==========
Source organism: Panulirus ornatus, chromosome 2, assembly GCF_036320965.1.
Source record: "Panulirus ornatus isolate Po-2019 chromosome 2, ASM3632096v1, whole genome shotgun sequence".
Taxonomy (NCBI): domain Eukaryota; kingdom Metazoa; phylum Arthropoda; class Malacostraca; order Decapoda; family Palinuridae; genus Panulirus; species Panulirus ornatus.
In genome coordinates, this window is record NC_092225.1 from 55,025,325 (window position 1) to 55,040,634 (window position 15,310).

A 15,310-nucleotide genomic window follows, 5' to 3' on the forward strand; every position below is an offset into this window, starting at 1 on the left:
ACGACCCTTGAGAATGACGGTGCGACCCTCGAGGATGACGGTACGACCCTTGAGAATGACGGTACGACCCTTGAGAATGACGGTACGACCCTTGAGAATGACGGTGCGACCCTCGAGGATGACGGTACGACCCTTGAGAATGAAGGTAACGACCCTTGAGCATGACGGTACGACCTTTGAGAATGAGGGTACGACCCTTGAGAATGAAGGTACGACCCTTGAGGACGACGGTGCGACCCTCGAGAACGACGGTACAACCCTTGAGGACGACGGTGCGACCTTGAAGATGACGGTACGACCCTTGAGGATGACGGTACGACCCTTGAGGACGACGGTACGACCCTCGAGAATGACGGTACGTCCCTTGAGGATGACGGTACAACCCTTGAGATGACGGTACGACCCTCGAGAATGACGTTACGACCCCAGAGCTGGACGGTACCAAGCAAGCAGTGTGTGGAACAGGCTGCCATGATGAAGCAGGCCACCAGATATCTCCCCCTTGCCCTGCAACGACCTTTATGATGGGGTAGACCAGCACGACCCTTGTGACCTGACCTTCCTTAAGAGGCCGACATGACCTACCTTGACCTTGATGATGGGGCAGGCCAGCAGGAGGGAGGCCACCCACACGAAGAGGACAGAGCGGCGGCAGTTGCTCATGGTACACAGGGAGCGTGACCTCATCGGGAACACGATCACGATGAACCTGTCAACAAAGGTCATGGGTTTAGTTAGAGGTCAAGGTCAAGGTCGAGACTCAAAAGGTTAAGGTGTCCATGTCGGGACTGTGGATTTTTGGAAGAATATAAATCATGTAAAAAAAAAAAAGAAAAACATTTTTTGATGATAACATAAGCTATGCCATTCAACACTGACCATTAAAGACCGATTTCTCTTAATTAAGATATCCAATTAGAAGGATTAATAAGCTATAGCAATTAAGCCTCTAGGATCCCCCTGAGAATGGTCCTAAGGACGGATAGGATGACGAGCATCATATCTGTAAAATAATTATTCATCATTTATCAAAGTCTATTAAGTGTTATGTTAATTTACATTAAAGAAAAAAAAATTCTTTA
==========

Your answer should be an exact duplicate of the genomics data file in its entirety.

Source organism: Panulirus ornatus, chromosome 2, assembly GCF_036320965.1.
Source record: "Panulirus ornatus isolate Po-2019 chromosome 2, ASM3632096v1, whole genome shotgun sequence".
Taxonomy (NCBI): domain Eukaryota; kingdom Metazoa; phylum Arthropoda; class Malacostraca; order Decapoda; family Palinuridae; genus Panulirus; species Panulirus ornatus.
In genome coordinates, this window is record NC_092225.1 from 55,025,325 (window position 1) to 55,040,634 (window position 15,310).

A 15,310-nucleotide genomic window follows, 5' to 3' on the forward strand; every position below is an offset into this window, starting at 1 on the left:
ACGACCCTTGAGAATGACGGTGCGACCCTCGAGGATGACGGTACGACCCTTGAGAATGACGGTACGACCCTTGAGAATGACGGTACGACCCTTGAGAATGACGGTGCGACCCTCGAGGATGACGGTACGACCCTTGAGAATGAAGGTAACGACCCTTGAGCATGACGGTACGACCTTTGAGAATGAGGGTACGACCCTTGAGAATGAAGGTACGACCCTTGAGGACGACGGTGCGACCCTCGAGAACGACGGTACAACCCTTGAGGACGACGGTGCGACCTTGAAGATGACGGTACGACCCTTGAGGATGACGGTACGACCCTTGAGGACGACGGTACGACCCTCGAGAATGACGGTACGTCCCTTGAGGATGACGGTACAACCCTTGAGATGACGGTACGACCCTCGAGAATGACGTTACGACCCCAGAGCTGGACGGTACCAAGCAAGCAGTGTGTGGAACAGGCTGCCATGATGAAGCAGGCCACCAGATATCTCCCCCTTGCCCTGCAACGACCTTTATGATGGGGTAGACCAGCACGACCCTTGTGACCTGACCTTCCTTAAGAGGCCGACATGACCTACCTTGACCTTGATGATGGGGCAGGCCAGCAGGAGGGAGGCCACCCACACGAAGAGGACAGAGCGGCGGCAGTTGCTCATGGTACACAGGGAGCGTGACCTCATCGGGAACACGATCACGATGAACCTGTCAACAAAGGTCATGGGTTTAGTTAGAGGTCAAGGTCAAGGTCGAGACTCAAAAGGTTAAGGTGTCCATGTCGGGACTGTGGATTTTTGGAAGAATATAAATCATGTAAAAAAAAAAAAGAAAAACATTTTTTGATGATAACATAAGCTATGCCATTCAACACTGACCATTAAAGACCGATTTCTCTTAATTAAGATATCCAATTAGAAGGATTAATAAGCTATAGCAATTAAGCCTCTAGGATCCCCCTGAGAATGGTCCTAAGGACGGATAGGATGACGAGCATCATATCTGTAAAATAATTATTCATCATTTATCAAAGTCTATTAAGTGTTATGTTAATTTACATTAAAGAAAAAAAAATTCTTTA